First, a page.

Not every couple stays married forever, despite their best intentions. Many couples sign a prenuptial agreement before they are married, which could protect future earnings and assets. When couples decide to split up, a prenuptial agreement (prenup) can be extremely beneficial to both parties. An experienced marital agreements attorney can make sure a Judge follows the terms of a valid prenup, saving both parties the time, stress, expense, and uncertainty of property division negotiations. Because these negotiations are complex, it may be best for you to have the advice of a Fort Lauderdale prenuptial agreements lawyer.

Who Needs a Prenup?

Prenups benefit a variety of couples. Spouses who have children from other relationships should consider a prenup to protect their children’s inheritance and property rights. The help of an attorney is critical in these cases to ensure the prenup reflects the couple’s agreement about their children’s rights.

When one or both spouses own a home, a business, or significant assets before they are married, a prenup allows each spouse to designate certain property as their own. Having a prenup means they can each keep their property for themselves and not divide it with their partner if the marriage ends.

Young couples without children or who do not own property should also consider a prenuptial agreement. An honest discussion of financial matters before marriage can help a couple set meaningful goals and appropriate expectations. A prenuptial agreements lawyer in Fort Lauderdale can help a couple decide if a prenup is right for them.

Prenups Identify Assets and How They Are Divided

When a Florida couple divorces without a property agreement, a Judge must divide their property according to equitable distribution principles. Equitable distribution means the Judge will divide the marital property in the way that seems most fair under the circumstances. The division does not have to be a 50/50 split.

Marital property includes anything either spouse acquired during the marriage, regardless of who paid for it or whose name is on the title. Personal property is anything either spouse owned before the marriage. However, if marital funds contributed to the maintenance of personal property or if the property increased in value during the marriage, the other spouse could claim an interest in the other spouse’s separate property.

Property division negotiations can become contentious and bitter, lengthening the divorce process and increasing expenses. A prenuptial agreement can identify certain property as belonging to one spouse and bar the other spouse from an interest in it. A prenup can also direct how the couple will divide the value of their property—for example, they could agree to a 60/40 split rather than relying on a Judge to figure out what is fair.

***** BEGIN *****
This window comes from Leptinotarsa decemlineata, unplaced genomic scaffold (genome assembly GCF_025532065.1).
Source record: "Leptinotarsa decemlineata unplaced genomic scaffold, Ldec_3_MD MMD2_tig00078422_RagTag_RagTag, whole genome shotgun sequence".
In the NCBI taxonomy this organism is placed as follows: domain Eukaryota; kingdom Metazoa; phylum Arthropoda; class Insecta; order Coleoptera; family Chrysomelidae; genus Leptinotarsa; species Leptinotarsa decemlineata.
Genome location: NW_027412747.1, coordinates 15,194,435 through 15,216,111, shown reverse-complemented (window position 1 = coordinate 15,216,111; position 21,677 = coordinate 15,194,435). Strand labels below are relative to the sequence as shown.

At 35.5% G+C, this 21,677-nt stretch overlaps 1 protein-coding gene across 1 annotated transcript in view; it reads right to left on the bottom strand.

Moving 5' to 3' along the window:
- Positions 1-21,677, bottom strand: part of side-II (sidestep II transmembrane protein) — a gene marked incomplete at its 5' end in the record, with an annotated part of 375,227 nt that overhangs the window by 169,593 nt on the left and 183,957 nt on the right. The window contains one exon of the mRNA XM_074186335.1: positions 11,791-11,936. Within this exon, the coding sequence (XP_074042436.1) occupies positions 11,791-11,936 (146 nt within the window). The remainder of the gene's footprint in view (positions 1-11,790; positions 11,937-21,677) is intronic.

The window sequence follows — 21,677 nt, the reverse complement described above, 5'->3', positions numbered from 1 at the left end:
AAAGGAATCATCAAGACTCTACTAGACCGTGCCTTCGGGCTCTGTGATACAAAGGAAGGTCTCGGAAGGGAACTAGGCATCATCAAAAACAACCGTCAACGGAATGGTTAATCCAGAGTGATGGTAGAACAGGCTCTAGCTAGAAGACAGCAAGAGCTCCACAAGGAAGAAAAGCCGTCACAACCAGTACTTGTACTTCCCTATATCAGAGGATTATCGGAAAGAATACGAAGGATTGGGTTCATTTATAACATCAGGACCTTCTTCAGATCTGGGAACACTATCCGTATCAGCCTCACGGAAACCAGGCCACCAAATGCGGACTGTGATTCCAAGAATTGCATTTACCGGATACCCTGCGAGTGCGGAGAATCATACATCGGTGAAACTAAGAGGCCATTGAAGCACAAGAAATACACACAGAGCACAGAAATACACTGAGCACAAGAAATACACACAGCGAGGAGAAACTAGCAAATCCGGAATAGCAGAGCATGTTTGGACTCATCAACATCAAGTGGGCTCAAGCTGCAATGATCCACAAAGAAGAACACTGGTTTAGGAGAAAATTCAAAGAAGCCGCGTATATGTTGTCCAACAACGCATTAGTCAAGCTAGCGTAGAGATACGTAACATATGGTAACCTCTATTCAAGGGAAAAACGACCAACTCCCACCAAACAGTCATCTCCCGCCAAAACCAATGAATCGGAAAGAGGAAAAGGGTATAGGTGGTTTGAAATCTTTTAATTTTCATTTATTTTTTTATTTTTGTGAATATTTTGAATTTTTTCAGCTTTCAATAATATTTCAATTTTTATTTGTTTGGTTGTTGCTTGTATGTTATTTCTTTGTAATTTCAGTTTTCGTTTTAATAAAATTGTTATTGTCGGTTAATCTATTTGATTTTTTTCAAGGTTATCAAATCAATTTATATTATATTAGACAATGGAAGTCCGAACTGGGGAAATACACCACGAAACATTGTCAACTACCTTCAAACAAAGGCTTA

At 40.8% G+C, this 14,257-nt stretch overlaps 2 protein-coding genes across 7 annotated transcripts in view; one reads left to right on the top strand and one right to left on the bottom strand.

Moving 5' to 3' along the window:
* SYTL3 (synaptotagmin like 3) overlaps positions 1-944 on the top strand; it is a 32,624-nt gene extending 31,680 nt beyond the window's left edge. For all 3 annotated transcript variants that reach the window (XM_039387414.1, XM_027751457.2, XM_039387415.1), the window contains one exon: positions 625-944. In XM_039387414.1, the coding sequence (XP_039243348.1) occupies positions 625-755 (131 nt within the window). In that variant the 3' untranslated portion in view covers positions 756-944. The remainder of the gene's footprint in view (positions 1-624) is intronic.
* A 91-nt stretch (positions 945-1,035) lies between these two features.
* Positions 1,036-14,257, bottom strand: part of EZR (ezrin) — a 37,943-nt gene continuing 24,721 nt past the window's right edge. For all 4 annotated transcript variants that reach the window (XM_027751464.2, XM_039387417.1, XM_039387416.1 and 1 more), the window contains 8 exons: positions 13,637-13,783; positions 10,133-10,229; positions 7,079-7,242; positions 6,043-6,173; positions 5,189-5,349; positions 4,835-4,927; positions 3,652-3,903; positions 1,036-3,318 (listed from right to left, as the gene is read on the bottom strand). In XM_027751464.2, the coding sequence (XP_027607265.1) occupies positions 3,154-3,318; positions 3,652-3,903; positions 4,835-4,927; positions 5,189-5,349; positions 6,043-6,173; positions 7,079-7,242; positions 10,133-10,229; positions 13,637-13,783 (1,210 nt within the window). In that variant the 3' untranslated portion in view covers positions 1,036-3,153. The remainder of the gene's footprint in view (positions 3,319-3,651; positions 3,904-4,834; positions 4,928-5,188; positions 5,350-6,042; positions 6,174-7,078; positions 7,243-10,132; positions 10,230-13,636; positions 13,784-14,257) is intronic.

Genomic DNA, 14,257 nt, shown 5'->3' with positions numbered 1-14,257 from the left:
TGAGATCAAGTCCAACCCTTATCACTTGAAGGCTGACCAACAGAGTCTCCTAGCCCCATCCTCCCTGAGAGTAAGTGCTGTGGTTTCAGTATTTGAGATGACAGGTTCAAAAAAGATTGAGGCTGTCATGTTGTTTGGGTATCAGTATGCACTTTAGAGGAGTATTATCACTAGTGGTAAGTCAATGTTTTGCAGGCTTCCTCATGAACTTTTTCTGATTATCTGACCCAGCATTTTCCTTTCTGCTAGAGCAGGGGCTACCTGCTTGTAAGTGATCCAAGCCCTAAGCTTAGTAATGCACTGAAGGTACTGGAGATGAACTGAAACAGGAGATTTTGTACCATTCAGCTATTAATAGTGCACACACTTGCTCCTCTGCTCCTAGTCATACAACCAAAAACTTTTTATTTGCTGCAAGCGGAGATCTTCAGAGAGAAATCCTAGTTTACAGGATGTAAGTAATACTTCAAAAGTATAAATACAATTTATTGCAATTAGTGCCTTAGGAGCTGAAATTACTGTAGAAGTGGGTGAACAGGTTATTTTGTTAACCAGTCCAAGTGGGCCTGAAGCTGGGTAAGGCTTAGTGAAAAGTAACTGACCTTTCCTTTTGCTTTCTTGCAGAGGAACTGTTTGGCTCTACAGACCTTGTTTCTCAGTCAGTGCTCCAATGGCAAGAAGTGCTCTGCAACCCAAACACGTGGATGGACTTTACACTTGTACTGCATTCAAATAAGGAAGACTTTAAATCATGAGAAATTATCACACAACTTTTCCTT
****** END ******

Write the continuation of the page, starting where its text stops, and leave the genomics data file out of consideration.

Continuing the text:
Legal Requirements for Prenuptial Agreements

Florida Statute § 61.079 governs prenups, which the law calls premarital agreements. Prenups are enforceable if they comply with the terms of the law, which means they must be in writing and signed by both parties. The couple signs a prenup before the marriage, but it does not take effect until the marriage becomes official.

Each spouse must reveal all their assets and debts before the other signs the prenup. If one spouse does not make a complete and honest disclosure, the other spouse could challenge the prenup.

Prenups often favor one spouse over the other and it will not be invalidated just because one spouse made the bad decision to sign it. However, a Judge can set aside a prenup if it is extremely unfair or would leave one spouse unreasonably impoverished. A couple could eliminate some of the common grounds for invalidating an agreement by each having their own lawyer in Fort Lauderdale review the prenup and explain its terms before they sign.

Consult a Fort Lauderdale Attorney About the Benefits of a Prenuptial Agreement Today

Engaged couples are often busy planning their wedding and preparing for their life together. Making time to consider the financial aspects of your marriage might not be exciting but it is important.

A Fort Lauderdale prenuptial agreements lawyer at The Florida Probate & Family Law Firm can help if you plan to marry soon. Call our office today for a free case evaluation.